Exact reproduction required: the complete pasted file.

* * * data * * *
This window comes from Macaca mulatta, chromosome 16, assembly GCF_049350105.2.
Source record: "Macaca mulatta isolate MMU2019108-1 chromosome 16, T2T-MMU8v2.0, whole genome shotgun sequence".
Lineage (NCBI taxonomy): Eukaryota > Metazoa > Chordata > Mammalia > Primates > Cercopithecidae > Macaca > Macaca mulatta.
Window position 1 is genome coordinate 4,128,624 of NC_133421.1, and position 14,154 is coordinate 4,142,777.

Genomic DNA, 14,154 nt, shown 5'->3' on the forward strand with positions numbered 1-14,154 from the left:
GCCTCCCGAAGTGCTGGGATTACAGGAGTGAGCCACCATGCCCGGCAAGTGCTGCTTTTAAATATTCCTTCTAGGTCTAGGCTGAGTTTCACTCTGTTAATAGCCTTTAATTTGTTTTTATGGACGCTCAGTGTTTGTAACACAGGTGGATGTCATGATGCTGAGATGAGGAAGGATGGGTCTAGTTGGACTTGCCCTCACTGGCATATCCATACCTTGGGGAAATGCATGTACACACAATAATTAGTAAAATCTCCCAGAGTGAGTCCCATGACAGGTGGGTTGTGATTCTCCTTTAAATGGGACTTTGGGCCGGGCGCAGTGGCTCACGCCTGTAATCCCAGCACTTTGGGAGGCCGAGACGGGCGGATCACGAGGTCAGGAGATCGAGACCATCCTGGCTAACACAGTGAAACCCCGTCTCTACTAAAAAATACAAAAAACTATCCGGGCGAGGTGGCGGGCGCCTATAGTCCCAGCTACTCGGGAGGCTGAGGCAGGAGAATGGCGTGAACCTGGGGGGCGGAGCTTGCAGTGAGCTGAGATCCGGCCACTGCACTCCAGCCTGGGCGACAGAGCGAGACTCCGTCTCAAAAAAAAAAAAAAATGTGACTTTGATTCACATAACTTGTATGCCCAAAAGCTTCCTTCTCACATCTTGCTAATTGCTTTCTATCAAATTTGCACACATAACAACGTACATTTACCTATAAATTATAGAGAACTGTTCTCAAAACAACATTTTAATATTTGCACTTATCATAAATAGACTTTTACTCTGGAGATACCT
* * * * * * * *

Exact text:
This window comes from Macaca mulatta, chromosome 16, assembly GCF_049350105.2.
Source record: "Macaca mulatta isolate MMU2019108-1 chromosome 16, T2T-MMU8v2.0, whole genome shotgun sequence".
Lineage (NCBI taxonomy): Eukaryota > Metazoa > Chordata > Mammalia > Primates > Cercopithecidae > Macaca > Macaca mulatta.
Window position 1 is genome coordinate 4,128,624 of NC_133421.1, and position 14,154 is coordinate 4,142,777.

Genomic DNA, 14,154 nt, shown 5'->3' on the forward strand with positions numbered 1-14,154 from the left:
GCCTCCCGAAGTGCTGGGATTACAGGAGTGAGCCACCATGCCCGGCAAGTGCTGCTTTTAAATATTCCTTCTAGGTCTAGGCTGAGTTTCACTCTGTTAATAGCCTTTAATTTGTTTTTATGGACGCTCAGTGTTTGTAACACAGGTGGATGTCATGATGCTGAGATGAGGAAGGATGGGTCTAGTTGGACTTGCCCTCACTGGCATATCCATACCTTGGGGAAATGCATGTACACACAATAATTAGTAAAATCTCCCAGAGTGAGTCCCATGACAGGTGGGTTGTGATTCTCCTTTAAATGGGACTTTGGGCCGGGCGCAGTGGCTCACGCCTGTAATCCCAGCACTTTGGGAGGCCGAGACGGGCGGATCACGAGGTCAGGAGATCGAGACCATCCTGGCTAACACAGTGAAACCCCGTCTCTACTAAAAAATACAAAAAACTATCCGGGCGAGGTGGCGGGCGCCTATAGTCCCAGCTACTCGGGAGGCTGAGGCAGGAGAATGGCGTGAACCTGGGGGGCGGAGCTTGCAGTGAGCTGAGATCCGGCCACTGCACTCCAGCCTGGGCGACAGAGCGAGACTCCGTCTCAAAAAAAAAAAAAAATGTGACTTTGATTCACATAACTTGTATGCCCAAAAGCTTCCTTCTCACATCTTGCTAATTGCTTTCTATCAAATTTGCACACATAACAACGTACATTTACCTATAAATTATAGAGAACTGTTCTCAAAACAACATTTTAATATTTGCACTTATCATAAATAGACTTTTACTCTGGAGATACCT